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Kinneret

Tens of millions of years ago, a unique geological phenomenon occurred in nature, as a result of which the earth’s crust unfolded over a distance of 6.5 thousand km and a crack formed, called the Great Syrian-African Fault. Part of it is located on our territory. The fault formed a number of reservoirs with unique qualities: the Jordan River, Kinneret Lake and the Dead Sea. Now we will talk about Kinneret. The reservoir is located in the northern part of the Syrian-African Fault, about 209 meters below sea level. Its length, from North to South, is 22 kilometers; width, from East to West, 14 kilometers; area – 170 square meters km, and the greatest depth is 43 meters. The volume of water in the lake is 4 billion cubic meters. Features of the subtropical climate of this area create a peculiar temperature regime in the lake. From about mid-May to the end of December, Kinneret’s waters are clearly divided into two layers: a warm (from 22 to 30 degrees), a well-mixed upper layer (epilimnion) with a depth of 16 to 30 meters, and a deeper, cooler (from 13 to 16 degrees) deprived of oxygen (hypolimnion). In winter, this bilayer disappears and the water mass is completely mixed. The water in Kinneret is brought mainly by the Jordan River. The rest comes from numerous streams and streams flowing from the Golan Plateau.

Pages of history
Kinneret acquired modern contours about 18 thousand years ago. This is confirmed by the fact that scientists discovered an early prehistoric site of man two kilometers south-east of the lake. Evidence of later prehistoric settlements was found in the karst caves of Wadi Amud, northwest of Kinneret, where the remains of the “Galilean”, the primitive man who lived here 100-150 thousand years ago, were found. As pages of a book of history, one could leaf through 16 cultural layers of excavations carried out in Tel Beit Ierah, on the southeastern coast of the lake: from ancient times – through the Egyptians, Greeks, Romans, Byzantines and Arabs – to the first settlers of the late XIX century.

During the Greek, Roman and Byzantine rule, the banks of Kinneret were densely populated. There are a fairly large number of factors that determine the interest in this area, the main of which are: strategic location (I recall that the Via Marris – the Sea Route connecting Egypt with the Fertile Crescent countries passed here); the abundance of fresh water needed for agriculture; fishing, which was part of the diet of local residents and was a commodity; and, finally, hot springs, which at all times have attracted patients with various diseases here with their healing qualities. To the peak of its development, the region began to go from the moment the city of Tiberius was founded on the Kinneret, the arrival of refugees from destroyed Jerusalem, including dozens of Jewish sages, and, of course, the justification in Tiberias of Sanhedrin and the completion of work on the Jerusalem Talmud here.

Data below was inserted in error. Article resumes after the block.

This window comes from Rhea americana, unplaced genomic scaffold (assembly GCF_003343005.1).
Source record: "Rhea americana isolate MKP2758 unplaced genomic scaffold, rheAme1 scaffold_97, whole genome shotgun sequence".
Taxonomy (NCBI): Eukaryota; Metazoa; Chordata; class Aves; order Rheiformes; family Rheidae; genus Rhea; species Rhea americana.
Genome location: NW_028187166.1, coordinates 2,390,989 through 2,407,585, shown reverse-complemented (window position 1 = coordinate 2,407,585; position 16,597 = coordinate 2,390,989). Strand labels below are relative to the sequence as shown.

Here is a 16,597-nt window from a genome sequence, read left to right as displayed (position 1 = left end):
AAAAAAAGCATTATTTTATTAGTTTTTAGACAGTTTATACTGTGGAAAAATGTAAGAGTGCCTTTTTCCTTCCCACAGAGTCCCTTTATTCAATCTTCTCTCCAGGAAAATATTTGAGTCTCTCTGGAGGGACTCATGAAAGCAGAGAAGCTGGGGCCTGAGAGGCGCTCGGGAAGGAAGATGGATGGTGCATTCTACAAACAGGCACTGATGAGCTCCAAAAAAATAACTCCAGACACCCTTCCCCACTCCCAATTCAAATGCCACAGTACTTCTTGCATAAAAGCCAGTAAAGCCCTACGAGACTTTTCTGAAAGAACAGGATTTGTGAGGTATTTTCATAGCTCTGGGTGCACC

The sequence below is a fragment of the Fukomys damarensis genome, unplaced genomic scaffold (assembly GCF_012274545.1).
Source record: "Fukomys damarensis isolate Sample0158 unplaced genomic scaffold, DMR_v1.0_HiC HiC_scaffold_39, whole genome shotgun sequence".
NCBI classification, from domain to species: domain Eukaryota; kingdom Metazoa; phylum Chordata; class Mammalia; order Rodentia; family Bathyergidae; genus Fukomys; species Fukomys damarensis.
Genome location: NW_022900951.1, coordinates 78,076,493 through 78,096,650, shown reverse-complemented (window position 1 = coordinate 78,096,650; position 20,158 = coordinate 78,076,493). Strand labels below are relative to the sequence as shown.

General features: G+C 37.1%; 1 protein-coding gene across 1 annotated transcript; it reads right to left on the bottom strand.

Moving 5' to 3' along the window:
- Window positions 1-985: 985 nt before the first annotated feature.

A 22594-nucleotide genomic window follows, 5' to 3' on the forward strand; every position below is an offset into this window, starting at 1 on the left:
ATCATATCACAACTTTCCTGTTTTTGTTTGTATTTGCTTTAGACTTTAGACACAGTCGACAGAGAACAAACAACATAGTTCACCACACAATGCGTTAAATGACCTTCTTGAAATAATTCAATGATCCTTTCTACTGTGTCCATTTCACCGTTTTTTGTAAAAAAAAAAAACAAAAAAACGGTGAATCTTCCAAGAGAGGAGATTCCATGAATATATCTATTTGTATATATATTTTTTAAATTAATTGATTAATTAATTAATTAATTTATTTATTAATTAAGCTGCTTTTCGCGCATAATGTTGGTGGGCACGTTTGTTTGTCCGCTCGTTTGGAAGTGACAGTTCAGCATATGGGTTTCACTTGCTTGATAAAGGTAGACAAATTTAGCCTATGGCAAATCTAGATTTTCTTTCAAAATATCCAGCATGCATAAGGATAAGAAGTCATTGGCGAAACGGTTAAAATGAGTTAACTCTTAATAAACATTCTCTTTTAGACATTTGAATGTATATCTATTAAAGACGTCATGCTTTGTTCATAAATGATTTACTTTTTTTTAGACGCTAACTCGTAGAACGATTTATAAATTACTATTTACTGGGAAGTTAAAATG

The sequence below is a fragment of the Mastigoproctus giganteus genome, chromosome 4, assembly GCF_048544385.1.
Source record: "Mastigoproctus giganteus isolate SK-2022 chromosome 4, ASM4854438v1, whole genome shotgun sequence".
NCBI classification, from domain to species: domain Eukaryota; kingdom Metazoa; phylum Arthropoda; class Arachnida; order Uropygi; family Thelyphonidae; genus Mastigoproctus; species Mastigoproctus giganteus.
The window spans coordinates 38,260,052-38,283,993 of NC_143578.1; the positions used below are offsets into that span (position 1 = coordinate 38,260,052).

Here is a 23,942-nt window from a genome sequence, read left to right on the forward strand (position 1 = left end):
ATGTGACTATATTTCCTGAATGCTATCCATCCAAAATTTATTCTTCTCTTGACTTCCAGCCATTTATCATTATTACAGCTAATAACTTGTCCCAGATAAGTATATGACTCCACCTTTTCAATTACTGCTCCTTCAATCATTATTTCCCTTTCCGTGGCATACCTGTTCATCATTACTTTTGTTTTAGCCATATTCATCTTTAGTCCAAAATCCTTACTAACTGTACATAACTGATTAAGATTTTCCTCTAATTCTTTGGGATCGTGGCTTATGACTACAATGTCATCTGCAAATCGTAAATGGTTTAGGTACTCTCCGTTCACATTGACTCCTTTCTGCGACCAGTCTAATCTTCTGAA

All sorts of memories, such as the chronicles of Joseph ben-Mattathiyahu (better known as Flavius), Talmudic literature, would remain only words, if they were not confirmed by material evidence, archaeological excavations. In Galilee there are about 50 excavated synagogues, convincingly proving the facts of the Jewish presence in Galilee and the Golan.

Kinneret gained particular popularity in connection with the Christian tradition. As you know, the settlements around the lake became the site of Jesus. As time passed, churches and monasteries were erected here to commemorate events from the earthly path of Christ, which became objects of pilgrimage and tourism.

Leaving Kinneret, Jordan loses the swiftness of its course, becomes calm and low-water. Probably, this was not always the case. How could it be otherwise if in pr. every year, 1 billion cubic meters of water is taken from Kinneret? And is it just that which has no place in my “walk”? In fact, in this place it is worth putting an end to the story of the river, which plays such a significant role in the Jewish and Christian traditions. Which I will do! Adding just a few guide considerations …

The entire upper part of the Jordan, before it flows into the Kinneret, is replete with wonderful places for active and passive recreation. What could be better than a weekend spent, say, in the nature reserve “Dan”? Or in the Yarden Park, where you can go down the river in kayaks? And then take up the favorite sport of the Israelis, – food at one of the landscaped areas. Tourists can visit the beautifully appointed place of the Epiphany in Yardanite, and history buffs will descend a little downstream to the surviving remnants of the crusader structures on the Jordan. The choice is yours! Do not just sit at home!

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